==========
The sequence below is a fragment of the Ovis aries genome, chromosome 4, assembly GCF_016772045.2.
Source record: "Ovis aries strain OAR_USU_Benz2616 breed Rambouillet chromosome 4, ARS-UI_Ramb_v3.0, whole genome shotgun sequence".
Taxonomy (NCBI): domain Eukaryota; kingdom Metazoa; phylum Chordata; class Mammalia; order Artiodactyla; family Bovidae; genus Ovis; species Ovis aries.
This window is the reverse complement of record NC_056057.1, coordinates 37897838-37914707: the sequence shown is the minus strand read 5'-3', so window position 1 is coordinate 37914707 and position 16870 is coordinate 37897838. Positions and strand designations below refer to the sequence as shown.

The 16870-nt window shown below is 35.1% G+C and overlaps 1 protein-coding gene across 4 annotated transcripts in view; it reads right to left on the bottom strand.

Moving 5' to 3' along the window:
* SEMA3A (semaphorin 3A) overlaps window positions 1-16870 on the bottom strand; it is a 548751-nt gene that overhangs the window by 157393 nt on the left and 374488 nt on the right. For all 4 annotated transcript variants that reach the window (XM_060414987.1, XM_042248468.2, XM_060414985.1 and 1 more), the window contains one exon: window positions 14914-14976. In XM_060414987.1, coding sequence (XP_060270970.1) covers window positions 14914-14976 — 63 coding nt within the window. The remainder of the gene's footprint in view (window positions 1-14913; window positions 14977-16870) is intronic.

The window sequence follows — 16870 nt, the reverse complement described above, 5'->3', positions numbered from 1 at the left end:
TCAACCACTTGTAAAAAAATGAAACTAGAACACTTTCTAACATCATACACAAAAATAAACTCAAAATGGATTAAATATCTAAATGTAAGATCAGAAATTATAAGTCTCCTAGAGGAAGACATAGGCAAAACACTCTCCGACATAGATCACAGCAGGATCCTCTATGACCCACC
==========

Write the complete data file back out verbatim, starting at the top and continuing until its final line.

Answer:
The sequence below is a fragment of the Ovis aries genome, chromosome 4, assembly GCF_016772045.2.
Source record: "Ovis aries strain OAR_USU_Benz2616 breed Rambouillet chromosome 4, ARS-UI_Ramb_v3.0, whole genome shotgun sequence".
Taxonomy (NCBI): domain Eukaryota; kingdom Metazoa; phylum Chordata; class Mammalia; order Artiodactyla; family Bovidae; genus Ovis; species Ovis aries.
This window is the reverse complement of record NC_056057.1, coordinates 37897838-37914707: the sequence shown is the minus strand read 5'-3', so window position 1 is coordinate 37914707 and position 16870 is coordinate 37897838. Positions and strand designations below refer to the sequence as shown.

The 16870-nt window shown below is 35.1% G+C and overlaps 1 protein-coding gene across 4 annotated transcripts in view; it reads right to left on the bottom strand.

Moving 5' to 3' along the window:
* SEMA3A (semaphorin 3A) overlaps window positions 1-16870 on the bottom strand; it is a 548751-nt gene that overhangs the window by 157393 nt on the left and 374488 nt on the right. For all 4 annotated transcript variants that reach the window (XM_060414987.1, XM_042248468.2, XM_060414985.1 and 1 more), the window contains one exon: window positions 14914-14976. In XM_060414987.1, coding sequence (XP_060270970.1) covers window positions 14914-14976 — 63 coding nt within the window. The remainder of the gene's footprint in view (window positions 1-14913; window positions 14977-16870) is intronic.

The window sequence follows — 16870 nt, the reverse complement described above, 5'->3', positions numbered from 1 at the left end:
TCAACCACTTGTAAAAAAATGAAACTAGAACACTTTCTAACATCATACACAAAAATAAACTCAAAATGGATTAAATATCTAAATGTAAGATCAGAAATTATAAGTCTCCTAGAGGAAGACATAGGCAAAACACTCTCCGACATAGATCACAGCAGGATCCTCTATGACCCACC